News   PLAYBILL BACKSTAGE: The Buzz at Bees
Clockwise from upper right: Arika Coleman; Bo Foxworth and the 8-ball; The Company; John Thornberry; T. Scott Cunningham.
Photo by Photos by Starla Smith

Clockwise from upper right: Arika Coleman; Bo Foxworth and the 8-ball; The Company; John Thornberry; T. Scott Cunningham.

Backstage at: As Bees in Honey Drown

Downtown at the Off-Broadway comedy, As Bees in Honey Drown, by Douglas Carter Beane, they're putting the "fun" back in dysfunctional. You want to see bees, and you're hoping that during your visit, playwright Beane will leap through the stage curtain wearing a bright yellow leotard with brown rings.

But it's business as usual at the Lucille Lortel Theater. The Spice Girls' poster has been pulled off the wall and replaced by South Park in the narrow backstage area. John Thornberry, the assistant stage manager, begins his daily chore of uncrumpling the roses, while wardrobe mistress, Corry Ouellette, steam presses Beau Foxworth's Gucci suit pants. The shifters rearrange the aubergine and aquamarine Paramount furniture in preparation for the Sunday matinee. Someone else grabs the red bee mugs for a photo op. "There is a secret to arranging the flowers," teases Thornberry, who's been with the show since its beginning. "Lots of roses on the bottom, one at the top."

But where are the bees?

"No bees on them. We're not insect rangers here. Also not florists," he chuckles.

Upstairs, where the actors are ignoring a platter of Sunday desserts, the dressing rooms are small and narrow with low ceilings. To the left and up a short ladder, there is an unmade loft bed. Bo Foxworth picks up his 8-ball and describes his character. "Bright but naive, a little shy, and I think a little dysfunctional, truly someone who wants to be a great and good artist. He gets caught up in this crowd and becomes a poseur. Then he changes his name from Eric Wallenstein to Evan Wyler, and leaves behind his culture as well."

Next door in the women's dressing room, two racks of brightly colored costumes line the wall. Actors Lyn Wright and Tracie Jade jump behind the gowns and peek out just as Kristine Nielsen breezes in to talk about her character, Alexa. "A hungry, ambitious, vulnerable woman trying to make it with absolutely no talent. She's using her mind and other people's talent and using them quite well."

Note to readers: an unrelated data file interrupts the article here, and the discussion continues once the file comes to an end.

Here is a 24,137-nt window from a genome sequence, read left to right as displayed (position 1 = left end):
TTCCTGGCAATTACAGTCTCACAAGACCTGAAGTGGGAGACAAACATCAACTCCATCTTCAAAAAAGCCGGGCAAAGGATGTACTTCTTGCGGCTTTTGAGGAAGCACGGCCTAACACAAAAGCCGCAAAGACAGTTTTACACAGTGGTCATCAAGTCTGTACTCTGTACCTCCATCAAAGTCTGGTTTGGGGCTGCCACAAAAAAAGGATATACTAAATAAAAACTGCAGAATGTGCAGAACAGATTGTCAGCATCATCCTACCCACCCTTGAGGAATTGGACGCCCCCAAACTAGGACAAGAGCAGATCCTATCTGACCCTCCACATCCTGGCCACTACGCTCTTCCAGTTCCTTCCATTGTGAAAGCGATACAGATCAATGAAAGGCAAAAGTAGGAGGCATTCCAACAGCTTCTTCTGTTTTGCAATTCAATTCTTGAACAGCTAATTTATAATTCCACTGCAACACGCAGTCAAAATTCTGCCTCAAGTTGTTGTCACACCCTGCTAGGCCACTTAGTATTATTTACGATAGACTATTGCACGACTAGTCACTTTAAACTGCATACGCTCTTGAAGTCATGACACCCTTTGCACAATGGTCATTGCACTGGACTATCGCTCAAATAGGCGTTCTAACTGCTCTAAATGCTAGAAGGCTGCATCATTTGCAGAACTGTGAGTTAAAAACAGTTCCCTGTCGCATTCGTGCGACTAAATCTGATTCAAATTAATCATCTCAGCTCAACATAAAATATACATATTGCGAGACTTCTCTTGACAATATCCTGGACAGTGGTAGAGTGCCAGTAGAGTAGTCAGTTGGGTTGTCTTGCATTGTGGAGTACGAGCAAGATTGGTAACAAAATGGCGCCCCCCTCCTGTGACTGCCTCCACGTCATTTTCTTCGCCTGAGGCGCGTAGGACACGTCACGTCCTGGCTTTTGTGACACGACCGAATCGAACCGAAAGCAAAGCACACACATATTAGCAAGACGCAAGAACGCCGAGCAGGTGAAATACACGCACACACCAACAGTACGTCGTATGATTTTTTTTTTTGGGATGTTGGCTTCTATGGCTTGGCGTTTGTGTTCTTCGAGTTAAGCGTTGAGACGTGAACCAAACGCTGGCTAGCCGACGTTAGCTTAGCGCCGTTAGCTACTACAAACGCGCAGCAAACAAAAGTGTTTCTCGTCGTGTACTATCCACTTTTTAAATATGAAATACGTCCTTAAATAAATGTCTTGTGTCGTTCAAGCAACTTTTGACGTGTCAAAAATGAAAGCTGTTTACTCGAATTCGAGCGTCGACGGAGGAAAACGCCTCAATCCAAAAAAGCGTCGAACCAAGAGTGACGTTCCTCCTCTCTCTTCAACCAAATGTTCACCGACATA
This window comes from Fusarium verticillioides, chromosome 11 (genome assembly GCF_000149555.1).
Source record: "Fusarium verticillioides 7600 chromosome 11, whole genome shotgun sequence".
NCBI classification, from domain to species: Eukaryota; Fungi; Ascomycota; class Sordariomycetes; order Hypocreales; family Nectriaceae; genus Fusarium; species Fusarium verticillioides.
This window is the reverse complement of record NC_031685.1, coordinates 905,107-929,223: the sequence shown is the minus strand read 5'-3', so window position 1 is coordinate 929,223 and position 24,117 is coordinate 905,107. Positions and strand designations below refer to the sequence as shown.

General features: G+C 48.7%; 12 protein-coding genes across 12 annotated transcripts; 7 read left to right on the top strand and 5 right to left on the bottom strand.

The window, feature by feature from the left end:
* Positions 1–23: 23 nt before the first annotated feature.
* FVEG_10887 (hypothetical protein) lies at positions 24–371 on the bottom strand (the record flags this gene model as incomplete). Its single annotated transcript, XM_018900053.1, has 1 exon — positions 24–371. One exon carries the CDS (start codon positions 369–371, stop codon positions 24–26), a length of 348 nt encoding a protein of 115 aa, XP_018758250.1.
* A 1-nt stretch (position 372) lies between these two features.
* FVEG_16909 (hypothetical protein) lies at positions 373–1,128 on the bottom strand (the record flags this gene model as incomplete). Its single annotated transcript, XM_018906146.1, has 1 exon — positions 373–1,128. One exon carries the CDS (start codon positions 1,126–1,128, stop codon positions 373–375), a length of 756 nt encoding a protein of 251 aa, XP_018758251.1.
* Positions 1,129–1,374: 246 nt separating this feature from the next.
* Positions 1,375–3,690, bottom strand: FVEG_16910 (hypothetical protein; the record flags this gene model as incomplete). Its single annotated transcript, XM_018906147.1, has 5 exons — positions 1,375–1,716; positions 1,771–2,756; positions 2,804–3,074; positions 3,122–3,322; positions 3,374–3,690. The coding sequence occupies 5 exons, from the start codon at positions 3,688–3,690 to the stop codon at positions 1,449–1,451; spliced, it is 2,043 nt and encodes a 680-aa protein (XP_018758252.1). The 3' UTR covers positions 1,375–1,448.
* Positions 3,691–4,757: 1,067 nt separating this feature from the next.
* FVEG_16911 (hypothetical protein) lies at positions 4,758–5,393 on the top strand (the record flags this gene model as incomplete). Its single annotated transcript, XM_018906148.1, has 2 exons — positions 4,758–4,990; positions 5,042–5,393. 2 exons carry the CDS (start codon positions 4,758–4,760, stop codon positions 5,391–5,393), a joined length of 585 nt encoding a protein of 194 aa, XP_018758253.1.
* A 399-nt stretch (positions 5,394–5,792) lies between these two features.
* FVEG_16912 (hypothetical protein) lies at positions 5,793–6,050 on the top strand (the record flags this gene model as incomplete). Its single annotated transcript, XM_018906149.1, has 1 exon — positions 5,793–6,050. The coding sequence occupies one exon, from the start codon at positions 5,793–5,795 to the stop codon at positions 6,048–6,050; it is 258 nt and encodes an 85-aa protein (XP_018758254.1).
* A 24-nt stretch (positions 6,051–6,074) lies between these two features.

Kristine joined the cast in March, after the closing of Broadway's Jackie, in which she played Marilyn Monroe, Rose and Ethel Kennedy. "I'm very pleased to say that I also played Sander Vanocur." Kristine clutches the Styrofoam head dramatically and pretends to choke it. "Don't you think she needs some red lipstick and a little eye liner? "

"Shall I show her the Barbara Barrie Memorial Toilet," asks the production stage manager, James Fitzsimmons, or "Fitz," as the company calls him.

"Barbara had it installed during Isn't It Romantic?. " Hanging outside the bathroom door are hundreds of Polaroids of the cast and the "No flushing during the show" sign.

This is the result of an unfortunate incident when a cast member flushed during the Staten Island Ferry scene. "You could hear it all over the house, and nobody thought it was the rudder," Fitz recalled. "I laughed, but only after I stopped screaming."

Thornberry picks up the violin used in Lyn's nude scene, where she plays a young virtuoso with a strategically placed instrument. "Oh John," she winks, "don't tune it, warm it up!"

Onstage the shifters, Arika Coleman and Metta Dael, perch on the Paramount furniture to watch J. Scott and Bo practice their big fight scene.

"It's not quite Beauty and the Beast, but we get by," quips Fitz. "We don't have a flying chandelier, but we do have one hell of a black wig."

But where are the bees?

"Forget about the bees, " he retorts.

No bees?

"Just spiritual bees," he grins, " . . . but we have a lot of buzz"

-- By Starla Smith

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